By Dan Christensen, FloridaBulldog.org
The first two guilty pleas in the continuing probe into out-of-control P-Card spending by Port Everglades employees were entered Wednesday in federal court in Miami – with more pleas and arrests expected to follow.
Facing up to five years in prison and a hefty fine, David Dean Moore and Bryan Zascavage each pleaded guilty to a single count of conspiracy to commit fraud concerning programs receiving federal funds. Sentencing was set for Oct. 10.
Davie plumber Moore, Pompano Beach plumbing company owner Zascavage and three others – William Woessner, John McGahee and Rajindra Lallharry – were charged July 17 by the U.S. Attorney’s Office with misusing the Broward County-issued credit cards to buy goods and services that were never delivered to the port. Instead, prosecutors said, they used the P-Cards to engage in various schemes to illegally profit.
The federal government has jurisdiction because the port receives thousands of dollars every year under a federal program involving grants, subsidies, loans, guarantees and insurance.
Moore was fired by the port one year ago after it was determined that he had abused his P-Card to purchase faucets and backflow preventer kits and more than 100 feet of brass pipe that were never received by the port, according to a county report. Records show he was later allowed to resign after Local 2200 of the American Federation of State, County and Municipal Employees, Moore’s union, intervened. No explanation was provided, but the change meant that Moore remained eligible to collect pension and unemployment benefits.
Next set to enter a plea is McGahee, who was fired from his job as a construction worker in the fendering department on July 26. McGahee, 43, of Davie, has agreed to plead guilty to the same charge later this month before Fort Lauderdale U.S. District Court Judge Rodney Smith. Smith is South Florida’s newest federal judge, nominated by President Trump and confirmed by the Senate on June 12.
County seeks no stolen funds
Court documents say more than $400,000 in port funds were misappropriated by the five defendants since 2008. But that total is expected to grow significantly as the investigation continues to unfold. In the first story about the investigation on Jan. 16, Florida Bulldog reported that a county source familiar with the probe said authorities had at that time identified a decade’s worth of suspicious purchases by just one port worker totaling $1.1 million.
The county has yet to take any steps to recover the missing money.
Woessner, 68, of Margate, retired in 2016. While working at the port, however, he also ran his own plumbing company, All County Plumbing. Zascavage, meanwhile, operated Z&Z Inc., a company providing goods and services to the port that was the hub around which a number of the schemes revolved.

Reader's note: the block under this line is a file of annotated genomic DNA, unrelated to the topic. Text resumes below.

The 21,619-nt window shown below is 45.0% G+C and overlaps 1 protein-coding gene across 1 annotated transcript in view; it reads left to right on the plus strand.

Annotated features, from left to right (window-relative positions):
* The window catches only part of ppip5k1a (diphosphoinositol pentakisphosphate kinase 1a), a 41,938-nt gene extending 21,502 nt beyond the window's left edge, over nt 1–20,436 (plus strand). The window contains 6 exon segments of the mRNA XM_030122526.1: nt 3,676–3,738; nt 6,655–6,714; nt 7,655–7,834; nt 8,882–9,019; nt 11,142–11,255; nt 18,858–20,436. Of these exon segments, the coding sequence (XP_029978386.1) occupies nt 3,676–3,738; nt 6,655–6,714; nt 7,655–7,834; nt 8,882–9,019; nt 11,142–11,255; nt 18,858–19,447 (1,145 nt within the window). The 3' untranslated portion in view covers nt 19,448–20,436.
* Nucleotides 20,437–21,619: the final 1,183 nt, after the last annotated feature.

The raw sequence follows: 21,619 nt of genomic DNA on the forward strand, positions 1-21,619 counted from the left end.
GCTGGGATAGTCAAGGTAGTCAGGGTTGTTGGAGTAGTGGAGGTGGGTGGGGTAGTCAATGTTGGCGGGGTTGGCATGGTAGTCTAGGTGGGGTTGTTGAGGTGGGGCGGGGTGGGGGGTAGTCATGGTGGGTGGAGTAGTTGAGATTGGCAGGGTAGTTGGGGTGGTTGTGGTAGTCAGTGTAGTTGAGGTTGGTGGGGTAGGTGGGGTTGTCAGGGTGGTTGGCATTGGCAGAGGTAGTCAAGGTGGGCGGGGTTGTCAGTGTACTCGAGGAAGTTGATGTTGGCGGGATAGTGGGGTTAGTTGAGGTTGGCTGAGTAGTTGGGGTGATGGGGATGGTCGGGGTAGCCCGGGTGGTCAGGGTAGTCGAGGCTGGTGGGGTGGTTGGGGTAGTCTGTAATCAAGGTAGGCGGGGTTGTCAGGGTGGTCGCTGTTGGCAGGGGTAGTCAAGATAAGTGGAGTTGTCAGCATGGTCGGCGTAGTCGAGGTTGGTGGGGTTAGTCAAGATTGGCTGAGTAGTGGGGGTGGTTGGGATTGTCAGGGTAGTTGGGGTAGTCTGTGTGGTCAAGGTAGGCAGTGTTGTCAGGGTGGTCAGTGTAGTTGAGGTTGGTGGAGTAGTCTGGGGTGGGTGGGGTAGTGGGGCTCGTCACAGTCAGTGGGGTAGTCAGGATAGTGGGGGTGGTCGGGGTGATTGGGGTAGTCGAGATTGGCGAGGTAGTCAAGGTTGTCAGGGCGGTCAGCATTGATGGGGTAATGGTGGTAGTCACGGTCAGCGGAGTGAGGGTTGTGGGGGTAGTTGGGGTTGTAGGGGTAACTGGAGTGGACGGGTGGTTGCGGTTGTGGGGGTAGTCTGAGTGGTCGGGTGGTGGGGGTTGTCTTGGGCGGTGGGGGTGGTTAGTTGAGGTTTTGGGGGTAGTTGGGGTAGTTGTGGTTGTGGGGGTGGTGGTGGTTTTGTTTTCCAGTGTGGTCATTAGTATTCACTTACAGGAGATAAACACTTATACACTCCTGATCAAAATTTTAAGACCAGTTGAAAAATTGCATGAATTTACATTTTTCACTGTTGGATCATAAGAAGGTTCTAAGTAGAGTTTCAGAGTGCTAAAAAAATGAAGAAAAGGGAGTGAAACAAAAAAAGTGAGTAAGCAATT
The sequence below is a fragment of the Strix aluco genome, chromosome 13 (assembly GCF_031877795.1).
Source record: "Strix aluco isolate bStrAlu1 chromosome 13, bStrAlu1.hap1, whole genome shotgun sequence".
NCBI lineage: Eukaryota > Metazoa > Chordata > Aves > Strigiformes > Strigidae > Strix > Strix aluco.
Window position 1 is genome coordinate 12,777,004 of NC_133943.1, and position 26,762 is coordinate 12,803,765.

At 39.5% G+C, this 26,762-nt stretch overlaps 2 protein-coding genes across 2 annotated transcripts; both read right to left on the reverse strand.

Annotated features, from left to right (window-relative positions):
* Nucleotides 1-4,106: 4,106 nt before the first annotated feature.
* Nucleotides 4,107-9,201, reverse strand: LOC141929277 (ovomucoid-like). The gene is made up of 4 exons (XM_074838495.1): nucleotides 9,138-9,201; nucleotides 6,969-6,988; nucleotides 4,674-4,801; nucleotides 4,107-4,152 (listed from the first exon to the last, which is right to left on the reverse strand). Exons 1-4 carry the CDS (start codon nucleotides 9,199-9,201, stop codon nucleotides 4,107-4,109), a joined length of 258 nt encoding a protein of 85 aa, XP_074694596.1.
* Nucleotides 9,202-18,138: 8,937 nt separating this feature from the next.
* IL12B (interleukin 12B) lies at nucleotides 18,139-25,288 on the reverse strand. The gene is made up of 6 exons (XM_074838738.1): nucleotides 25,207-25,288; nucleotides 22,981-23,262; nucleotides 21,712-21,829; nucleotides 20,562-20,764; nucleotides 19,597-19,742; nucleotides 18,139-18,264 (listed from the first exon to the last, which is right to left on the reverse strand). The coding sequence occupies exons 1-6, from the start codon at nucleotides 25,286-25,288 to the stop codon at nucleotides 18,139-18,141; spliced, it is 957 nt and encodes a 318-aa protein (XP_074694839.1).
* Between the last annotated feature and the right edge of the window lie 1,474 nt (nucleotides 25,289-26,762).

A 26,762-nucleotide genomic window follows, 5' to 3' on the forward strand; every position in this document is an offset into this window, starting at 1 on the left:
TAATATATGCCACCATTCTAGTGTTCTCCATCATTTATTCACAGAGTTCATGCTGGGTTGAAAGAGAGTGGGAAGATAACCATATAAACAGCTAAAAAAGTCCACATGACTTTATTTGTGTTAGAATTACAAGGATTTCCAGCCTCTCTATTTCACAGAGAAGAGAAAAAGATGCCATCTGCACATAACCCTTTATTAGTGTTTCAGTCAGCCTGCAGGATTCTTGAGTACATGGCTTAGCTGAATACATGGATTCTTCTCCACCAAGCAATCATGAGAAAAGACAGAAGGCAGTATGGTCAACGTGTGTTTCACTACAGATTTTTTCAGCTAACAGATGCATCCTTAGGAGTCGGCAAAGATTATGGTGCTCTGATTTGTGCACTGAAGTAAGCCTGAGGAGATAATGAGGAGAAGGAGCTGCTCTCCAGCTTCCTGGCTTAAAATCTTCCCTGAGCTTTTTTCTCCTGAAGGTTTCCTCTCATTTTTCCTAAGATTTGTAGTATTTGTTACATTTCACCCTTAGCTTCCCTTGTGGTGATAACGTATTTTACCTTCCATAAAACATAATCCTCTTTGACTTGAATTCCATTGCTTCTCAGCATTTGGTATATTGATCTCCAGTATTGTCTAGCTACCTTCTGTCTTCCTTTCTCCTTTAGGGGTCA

Prosecutors allege that Woessner and Zascavage schemed together to rip off the port. Woessner gave Zascavage a list of certain plumbing goods he needed for his business. Woessner, too, gave Zascavage a list of goods that were generally more expensive than he knew the port would need.
“Woessner would pay for the goods using his Port Everglades P-Card, but the goods were not sent to Port Everglades. Instead, Woessner utilized the goods at his plumbing company,” the government said in its press release announcing the charges.
Zascavage provided a false invoice to the port and got paid for the more expensive materials that were never delivered. He bought Woessner the less expensive items he needed “and kept the difference,” the charging document says. Woessner submitted false reports to his supervisor regarding his P-Card use to cover things up.
Between 2008 and 2016 the scheme netted Woessner and Zascavage more than $150,000, court papers say.
Moore used his P-Card to pay Zascavage for plumbing supplies that were never delivered to the port, court papers say. The two split about $36,000 in illegal proceeds.
Zascavage schemed with McGahee to use McGahee’s P-Card to pay Z&Z for the maintenance of hydraulic drills that was not provided to the port. “Defendant McGahee would either provide the necessary maintenance himself or no maintenance work would be done,” the charging document says.
McGahee had Zascavage submit false invoices that McGahee backed up in his own report to his supervisor. The two split about $17,000 obtained in the fraud, the court papers say.
Lallharry’s alleged P-Card scheme was similar, and apparently more lucrative.
Lallharry was a port storekeeper, responsible for specialized clerical and manual work in the procurement and control of materials, goods and services. According to prosecutors, however, from 2012 until last year he used his P-Card to charge approximately $229,000 to buy vacuums, refrigerators, portable air conditioners and other items from five companies owned by members of his immediate family. The equipment was never delivered to the port, and Lallharry altered invoices to remove the name of a family member to avoid discovery.
Lallharry, who was fired in May, had a novel use for much of his ill-gotten gains. He used the funds to make monthly payments due the Chapter 13 trustee overseeing Lallharry’s bankruptcy. Lallharry and his wife filed for bankruptcy protection in 2013, estimating their debts to be as much as $500,000.